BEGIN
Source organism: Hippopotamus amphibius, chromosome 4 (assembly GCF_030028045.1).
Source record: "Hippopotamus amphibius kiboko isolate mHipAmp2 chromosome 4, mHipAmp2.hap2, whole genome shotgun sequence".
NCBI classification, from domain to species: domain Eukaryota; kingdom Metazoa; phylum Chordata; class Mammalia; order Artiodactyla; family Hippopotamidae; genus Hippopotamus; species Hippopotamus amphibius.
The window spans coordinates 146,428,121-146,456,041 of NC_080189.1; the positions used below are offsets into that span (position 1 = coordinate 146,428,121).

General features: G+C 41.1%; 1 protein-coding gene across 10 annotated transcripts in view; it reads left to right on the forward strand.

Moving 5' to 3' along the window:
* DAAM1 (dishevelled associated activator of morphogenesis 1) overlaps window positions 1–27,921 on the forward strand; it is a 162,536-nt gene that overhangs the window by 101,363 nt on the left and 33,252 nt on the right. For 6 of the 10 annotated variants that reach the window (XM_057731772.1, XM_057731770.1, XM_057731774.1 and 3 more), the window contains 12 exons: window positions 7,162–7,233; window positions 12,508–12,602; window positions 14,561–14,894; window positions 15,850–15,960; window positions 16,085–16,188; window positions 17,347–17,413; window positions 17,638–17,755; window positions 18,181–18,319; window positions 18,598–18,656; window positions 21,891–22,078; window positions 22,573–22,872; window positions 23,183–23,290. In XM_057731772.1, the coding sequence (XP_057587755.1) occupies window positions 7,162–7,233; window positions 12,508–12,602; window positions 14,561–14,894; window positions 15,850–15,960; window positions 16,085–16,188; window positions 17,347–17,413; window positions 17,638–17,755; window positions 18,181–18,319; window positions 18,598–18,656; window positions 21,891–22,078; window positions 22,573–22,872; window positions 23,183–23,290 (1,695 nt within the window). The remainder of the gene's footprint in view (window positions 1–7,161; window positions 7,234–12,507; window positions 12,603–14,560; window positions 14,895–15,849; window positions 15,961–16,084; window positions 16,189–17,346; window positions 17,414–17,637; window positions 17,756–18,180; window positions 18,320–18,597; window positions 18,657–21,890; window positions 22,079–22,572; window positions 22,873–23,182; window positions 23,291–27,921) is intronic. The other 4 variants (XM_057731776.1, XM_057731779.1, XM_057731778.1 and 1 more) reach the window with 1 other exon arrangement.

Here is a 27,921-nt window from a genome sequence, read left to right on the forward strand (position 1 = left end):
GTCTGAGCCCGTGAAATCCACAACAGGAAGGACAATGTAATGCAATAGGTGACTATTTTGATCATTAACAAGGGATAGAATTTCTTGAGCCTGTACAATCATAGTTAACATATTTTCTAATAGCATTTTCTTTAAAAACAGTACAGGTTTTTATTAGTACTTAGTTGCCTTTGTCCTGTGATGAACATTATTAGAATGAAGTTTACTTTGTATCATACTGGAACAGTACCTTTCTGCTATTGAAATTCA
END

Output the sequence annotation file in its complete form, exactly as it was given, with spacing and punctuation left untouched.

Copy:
Source organism: Hippopotamus amphibius, chromosome 4 (assembly GCF_030028045.1).
Source record: "Hippopotamus amphibius kiboko isolate mHipAmp2 chromosome 4, mHipAmp2.hap2, whole genome shotgun sequence".
NCBI classification, from domain to species: domain Eukaryota; kingdom Metazoa; phylum Chordata; class Mammalia; order Artiodactyla; family Hippopotamidae; genus Hippopotamus; species Hippopotamus amphibius.
The window spans coordinates 146,428,121-146,456,041 of NC_080189.1; the positions used below are offsets into that span (position 1 = coordinate 146,428,121).

General features: G+C 41.1%; 1 protein-coding gene across 10 annotated transcripts in view; it reads left to right on the forward strand.

Moving 5' to 3' along the window:
* DAAM1 (dishevelled associated activator of morphogenesis 1) overlaps window positions 1–27,921 on the forward strand; it is a 162,536-nt gene that overhangs the window by 101,363 nt on the left and 33,252 nt on the right. For 6 of the 10 annotated variants that reach the window (XM_057731772.1, XM_057731770.1, XM_057731774.1 and 3 more), the window contains 12 exons: window positions 7,162–7,233; window positions 12,508–12,602; window positions 14,561–14,894; window positions 15,850–15,960; window positions 16,085–16,188; window positions 17,347–17,413; window positions 17,638–17,755; window positions 18,181–18,319; window positions 18,598–18,656; window positions 21,891–22,078; window positions 22,573–22,872; window positions 23,183–23,290. In XM_057731772.1, the coding sequence (XP_057587755.1) occupies window positions 7,162–7,233; window positions 12,508–12,602; window positions 14,561–14,894; window positions 15,850–15,960; window positions 16,085–16,188; window positions 17,347–17,413; window positions 17,638–17,755; window positions 18,181–18,319; window positions 18,598–18,656; window positions 21,891–22,078; window positions 22,573–22,872; window positions 23,183–23,290 (1,695 nt within the window). The remainder of the gene's footprint in view (window positions 1–7,161; window positions 7,234–12,507; window positions 12,603–14,560; window positions 14,895–15,849; window positions 15,961–16,084; window positions 16,189–17,346; window positions 17,414–17,637; window positions 17,756–18,180; window positions 18,320–18,597; window positions 18,657–21,890; window positions 22,079–22,572; window positions 22,873–23,182; window positions 23,291–27,921) is intronic. The other 4 variants (XM_057731776.1, XM_057731779.1, XM_057731778.1 and 1 more) reach the window with 1 other exon arrangement.

Here is a 27,921-nt window from a genome sequence, read left to right on the forward strand (position 1 = left end):
GTCTGAGCCCGTGAAATCCACAACAGGAAGGACAATGTAATGCAATAGGTGACTATTTTGATCATTAACAAGGGATAGAATTTCTTGAGCCTGTACAATCATAGTTAACATATTTTCTAATAGCATTTTCTTTAAAAACAGTACAGGTTTTTATTAGTACTTAGTTGCCTTTGTCCTGTGATGAACATTATTAGAATGAAGTTTACTTTGTATCATACTGGAACAGTACCTTTCTGCTATTGAAATTCA